• Given we all have a different stating point, what would be the fairest mechanism to compensate for the differences and using what scientific or mathematical method?
  • Does this method factor in local differences? For example, the child of a displaced white farmer in Zimbabwe will presumably have to have some compensating actions to equalise their outcomes in relation to a relative of Robert Mugabe.
  • What’s the hierarchy of privilege, which restrictive component of our past and present trumps all others? Is one ethnicity more restrictive than another, if someone had diabetes plus an under-privileged ethnic background are they more or less privileged than a transgender person? Is there a handy matrix of relative victimhood we can refer to?
  • What role do genes play in the statistical probability of our relative success in life and, as a consequence, how do our informed choices affect us when we know the importance of certain genes? For example, if I know I have a family history of diabetes, how much can I mitigate the potential impact of the disease by making sensible dietary choices?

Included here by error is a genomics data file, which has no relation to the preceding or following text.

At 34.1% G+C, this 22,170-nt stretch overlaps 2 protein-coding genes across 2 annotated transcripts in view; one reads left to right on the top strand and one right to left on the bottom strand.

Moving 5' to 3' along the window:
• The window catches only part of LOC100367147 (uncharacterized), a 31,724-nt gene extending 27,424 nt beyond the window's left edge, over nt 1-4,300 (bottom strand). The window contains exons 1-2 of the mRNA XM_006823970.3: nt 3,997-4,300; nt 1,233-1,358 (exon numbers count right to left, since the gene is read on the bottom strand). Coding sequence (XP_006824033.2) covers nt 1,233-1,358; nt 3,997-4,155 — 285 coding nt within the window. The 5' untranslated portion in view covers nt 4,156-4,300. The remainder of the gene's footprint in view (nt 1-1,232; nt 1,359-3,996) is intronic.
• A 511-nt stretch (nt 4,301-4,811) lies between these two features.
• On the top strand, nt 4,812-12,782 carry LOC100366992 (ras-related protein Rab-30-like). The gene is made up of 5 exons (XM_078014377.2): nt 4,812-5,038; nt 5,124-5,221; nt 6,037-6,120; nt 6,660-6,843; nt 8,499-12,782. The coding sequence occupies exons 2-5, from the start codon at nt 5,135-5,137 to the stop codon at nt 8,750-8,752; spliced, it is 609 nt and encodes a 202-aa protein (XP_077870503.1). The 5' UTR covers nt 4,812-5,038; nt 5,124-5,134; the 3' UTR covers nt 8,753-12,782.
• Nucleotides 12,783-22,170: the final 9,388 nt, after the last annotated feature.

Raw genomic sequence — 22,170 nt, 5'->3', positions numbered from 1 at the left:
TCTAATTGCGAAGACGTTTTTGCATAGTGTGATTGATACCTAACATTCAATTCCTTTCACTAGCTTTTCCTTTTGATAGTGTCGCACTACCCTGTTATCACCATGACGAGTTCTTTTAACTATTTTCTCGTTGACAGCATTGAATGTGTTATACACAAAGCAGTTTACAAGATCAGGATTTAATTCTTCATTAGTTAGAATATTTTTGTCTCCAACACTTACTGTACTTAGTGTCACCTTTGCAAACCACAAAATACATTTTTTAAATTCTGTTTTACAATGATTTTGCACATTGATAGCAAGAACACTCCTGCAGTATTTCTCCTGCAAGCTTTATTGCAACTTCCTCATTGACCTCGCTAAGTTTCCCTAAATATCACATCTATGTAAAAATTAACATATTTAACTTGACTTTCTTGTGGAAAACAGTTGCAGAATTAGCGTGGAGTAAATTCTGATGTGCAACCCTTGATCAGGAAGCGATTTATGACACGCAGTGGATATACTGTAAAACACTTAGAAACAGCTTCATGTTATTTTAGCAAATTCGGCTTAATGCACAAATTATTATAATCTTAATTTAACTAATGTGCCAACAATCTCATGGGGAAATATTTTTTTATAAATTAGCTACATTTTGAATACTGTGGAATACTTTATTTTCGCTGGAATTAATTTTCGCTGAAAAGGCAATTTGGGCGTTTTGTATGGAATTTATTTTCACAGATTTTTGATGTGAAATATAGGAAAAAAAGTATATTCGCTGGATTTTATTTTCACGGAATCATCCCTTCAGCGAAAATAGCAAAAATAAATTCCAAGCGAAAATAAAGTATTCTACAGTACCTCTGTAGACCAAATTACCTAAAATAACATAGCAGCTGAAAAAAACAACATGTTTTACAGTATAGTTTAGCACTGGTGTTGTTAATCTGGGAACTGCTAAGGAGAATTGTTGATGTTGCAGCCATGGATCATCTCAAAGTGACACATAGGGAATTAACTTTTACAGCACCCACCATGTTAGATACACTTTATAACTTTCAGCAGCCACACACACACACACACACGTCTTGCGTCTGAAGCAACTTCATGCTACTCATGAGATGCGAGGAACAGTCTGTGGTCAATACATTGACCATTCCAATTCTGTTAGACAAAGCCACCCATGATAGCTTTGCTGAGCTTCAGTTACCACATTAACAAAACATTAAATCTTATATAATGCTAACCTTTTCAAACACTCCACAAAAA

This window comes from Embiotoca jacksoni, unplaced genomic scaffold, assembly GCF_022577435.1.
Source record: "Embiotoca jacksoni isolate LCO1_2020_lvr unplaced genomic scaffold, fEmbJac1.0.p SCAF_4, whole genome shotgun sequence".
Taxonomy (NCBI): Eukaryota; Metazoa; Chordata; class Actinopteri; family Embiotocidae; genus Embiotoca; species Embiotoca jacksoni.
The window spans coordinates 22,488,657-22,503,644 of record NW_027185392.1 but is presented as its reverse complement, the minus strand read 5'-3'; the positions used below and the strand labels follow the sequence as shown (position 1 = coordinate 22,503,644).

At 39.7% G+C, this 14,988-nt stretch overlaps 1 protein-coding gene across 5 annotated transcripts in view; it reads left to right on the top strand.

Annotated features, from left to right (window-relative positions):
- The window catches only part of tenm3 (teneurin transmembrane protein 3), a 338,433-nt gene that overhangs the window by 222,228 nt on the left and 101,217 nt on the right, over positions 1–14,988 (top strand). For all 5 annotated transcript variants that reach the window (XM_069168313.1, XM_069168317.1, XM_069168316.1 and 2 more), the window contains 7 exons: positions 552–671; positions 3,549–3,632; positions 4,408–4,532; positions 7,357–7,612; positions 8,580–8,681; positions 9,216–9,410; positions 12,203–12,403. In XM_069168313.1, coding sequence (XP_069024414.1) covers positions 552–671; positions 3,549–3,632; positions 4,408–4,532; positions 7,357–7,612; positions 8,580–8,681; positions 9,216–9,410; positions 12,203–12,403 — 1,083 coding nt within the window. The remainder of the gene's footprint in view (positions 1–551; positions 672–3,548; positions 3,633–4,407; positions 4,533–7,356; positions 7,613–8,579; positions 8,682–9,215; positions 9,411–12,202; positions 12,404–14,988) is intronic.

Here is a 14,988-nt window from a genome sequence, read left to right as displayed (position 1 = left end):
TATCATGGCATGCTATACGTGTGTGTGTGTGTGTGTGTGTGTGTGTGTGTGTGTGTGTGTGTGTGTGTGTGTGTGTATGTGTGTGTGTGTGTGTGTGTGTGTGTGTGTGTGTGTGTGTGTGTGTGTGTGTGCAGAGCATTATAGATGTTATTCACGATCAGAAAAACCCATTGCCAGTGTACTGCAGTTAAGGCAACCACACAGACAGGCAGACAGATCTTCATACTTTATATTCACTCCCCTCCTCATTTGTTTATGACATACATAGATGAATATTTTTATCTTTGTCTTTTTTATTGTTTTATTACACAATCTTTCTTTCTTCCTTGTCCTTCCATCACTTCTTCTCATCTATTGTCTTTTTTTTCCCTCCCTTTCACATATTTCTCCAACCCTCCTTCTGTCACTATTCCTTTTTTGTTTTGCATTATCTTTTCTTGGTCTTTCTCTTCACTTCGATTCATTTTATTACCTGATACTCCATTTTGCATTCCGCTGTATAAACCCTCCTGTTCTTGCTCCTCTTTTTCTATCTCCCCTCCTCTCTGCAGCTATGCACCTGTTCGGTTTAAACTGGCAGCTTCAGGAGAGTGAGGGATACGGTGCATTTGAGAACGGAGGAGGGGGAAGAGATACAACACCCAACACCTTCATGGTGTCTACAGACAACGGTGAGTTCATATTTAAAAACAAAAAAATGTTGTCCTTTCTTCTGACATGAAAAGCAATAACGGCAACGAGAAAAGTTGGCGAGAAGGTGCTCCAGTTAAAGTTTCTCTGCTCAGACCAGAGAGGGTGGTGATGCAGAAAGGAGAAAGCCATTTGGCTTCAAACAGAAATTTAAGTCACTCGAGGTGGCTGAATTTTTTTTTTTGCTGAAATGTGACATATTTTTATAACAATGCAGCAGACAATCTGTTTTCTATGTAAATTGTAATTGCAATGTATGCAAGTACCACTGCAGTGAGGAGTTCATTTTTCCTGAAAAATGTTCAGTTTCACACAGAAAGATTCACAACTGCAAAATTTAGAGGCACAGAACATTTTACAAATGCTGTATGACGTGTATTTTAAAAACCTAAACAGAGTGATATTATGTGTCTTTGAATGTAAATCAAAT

Bill’s Opinion

If there isn’t an objective mechanism for calculating the relevant impact of victimhood, we’ve just replaced one set of bias with another.

Depending on which twins study you reference, genetic differences can account for at least 50% of the differences in success across individuals.

Even if we could calculate the relative impacts of nurture, ethnicity, genes or a thousand other factors involved in our lives, it is surely counter-productive to society and humankind as a whole to use this knowledge to hamstring those not similarly impacted.

The modern game of trying to compete for “biggest victim” status (sometimes referred to as “intersectionality”) is massively-damaging to those in its targets.

Rather than encouraging a sense of victimhood, we should be showing examples of how people overcame disadvantage to thrive. It is highly unlikely that any of those examples will involve constant resentment of those better off.

It’s the illogical conclusion

No, it’s not the first day of April; a white person claims to be “transracial.

Not content with being transgender, Adam Wheeler explains that, despite being born into a body that wouldn’t look out of place on a rugby pitch, he believes that he’s actually a Filipino woman.

Here’s Adam;

And here’s a Filipino woman;

The resemblance is uncanny, as I’m sure you’ll agree.

In Adam’s own words;

“I think things that made no sense to most people make sense to us on an individual level in almost every person, like a swelling feeling you feel when you listen to dramatic music.” 

Bill’s Opinion